PR vs Propaganda: manipulation or dialogue?

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"The fact that an opinion has been widely held is no evidence that it is not utterly absurd."
Bertrand Russell, British mathematician, philosopher

The use of the term "propaganda" as a synonym for public relations has been widely avoided because of its negative perception. However, the propaganda work done during World War II gave a strong impetus to the growth of PR in the UK, as well as in many other countries. Many scholars, including the most influential modern PR academics (Bernays, Carey, Habermas, just to name a few) don`t make a distinction between propaganda and PR and conclude that they are both concepts of manipulative communication. Grunig and Hunt (1984), on the other hand, have offered a developmental model for transformation towards a better PR, evolving from manipulation to mutual understanding, a two-way symmetric way of communication.

So are we on our way to a new form of PR, clearly separated from what is known as propaganda? In political PR, especially during war times or election campaigns, when it`s particularly important for governments to gain the nation`s trust and support, ethics take a back seat and strategies of propaganda come to the fore.In Germany, propaganda is still a "forbidden" term, associated with totalitarian state communications, reminding of what has happended during the Third Reich, when Minister of Propaganda, Joseph Goebbels, manipulated a whole nation with his actions, along with total control of the media. He was, by any means, a didactic play when it comes to propaganda. German journalist Smoltczyk (2005) compared Goebbel`s strategies to what is practiced in politics nowadays. Here are some of his examples.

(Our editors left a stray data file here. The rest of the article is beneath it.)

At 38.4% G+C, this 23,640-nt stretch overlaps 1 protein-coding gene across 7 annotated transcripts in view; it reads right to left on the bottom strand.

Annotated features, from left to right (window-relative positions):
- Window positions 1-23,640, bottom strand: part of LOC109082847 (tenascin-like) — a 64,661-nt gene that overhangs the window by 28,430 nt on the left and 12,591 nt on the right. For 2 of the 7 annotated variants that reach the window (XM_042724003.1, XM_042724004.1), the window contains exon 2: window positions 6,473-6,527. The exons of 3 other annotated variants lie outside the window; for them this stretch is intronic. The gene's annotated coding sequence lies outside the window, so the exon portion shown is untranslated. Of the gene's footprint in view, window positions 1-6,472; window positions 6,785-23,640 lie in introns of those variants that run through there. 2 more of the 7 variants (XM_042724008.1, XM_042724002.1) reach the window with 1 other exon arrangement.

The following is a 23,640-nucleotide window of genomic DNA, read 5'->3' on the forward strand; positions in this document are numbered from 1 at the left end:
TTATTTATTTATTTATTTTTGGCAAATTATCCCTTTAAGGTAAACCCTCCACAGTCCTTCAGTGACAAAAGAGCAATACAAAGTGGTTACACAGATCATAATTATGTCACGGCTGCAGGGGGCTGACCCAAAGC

• Today`s poster and billboard advertising of a presidential candidate, only showing the candidate`s head, was born in 1932. Goebbels managed to brand Adolf Hitler as a "logo" for his party, the NSDAP, and personalized the campaign to the point where people were no longer voting for a party, but for Hitler himself.
  • Goebbels also "invented" the party conventions, with music, flags and several speakers who would work the crowd until the party`s leader gives his speach. This kind of staging can still be seen at the big national conventions of the Republican / Democratic Party in USA.
  • During the heated phase of the election campaign, Goebbels made Hitler fly around Germany with a plane. He was flying 30.000 miles, speaking to 15 Million people. Italian president Silvio Berlusconi went on a very similar trip during his campaign 2001, when he went on a cruise along the Italian coast, every landing being celebrated with fireworks, a band and a big crowd.
  • Goebbels sent out 50.000 gramophone records with speeches and anthems, something that can be seen as an early podcast.
  • During the war, when the German media was long forced into line, Goebbels sent journalists to the battle zone so they could report as "soldiers amongst soldiers", a principle that is still used by the US military, as we could see in the movie "war spin".
When it comes to political PR, we are nowhere near a two-way symmetric form of public relations. Governments still manipulate the media and the public, they release false information and are generally more about ordering and telling than listening and talking. The big difference to what has happended 70 years ago, is that we now live in a pluralistic and democratic society. We are enabled to question what our government or the mainstream media tell us. The internet gives us more opportunities than ever to do so - and it is our obligation to make use of them.


Grunig, James & Hunt, Todd (1984): Managing Public Relations. New York: Holt, Rinehart and Winston.
Moloney, Kevin (2000): Rethinking Public Relations. The Spin and the Substance. London: Routledge.
Smoltczyk, Alexander (2005): Die Marke Hitler. In: Der Spiegel Nr.7/2005.

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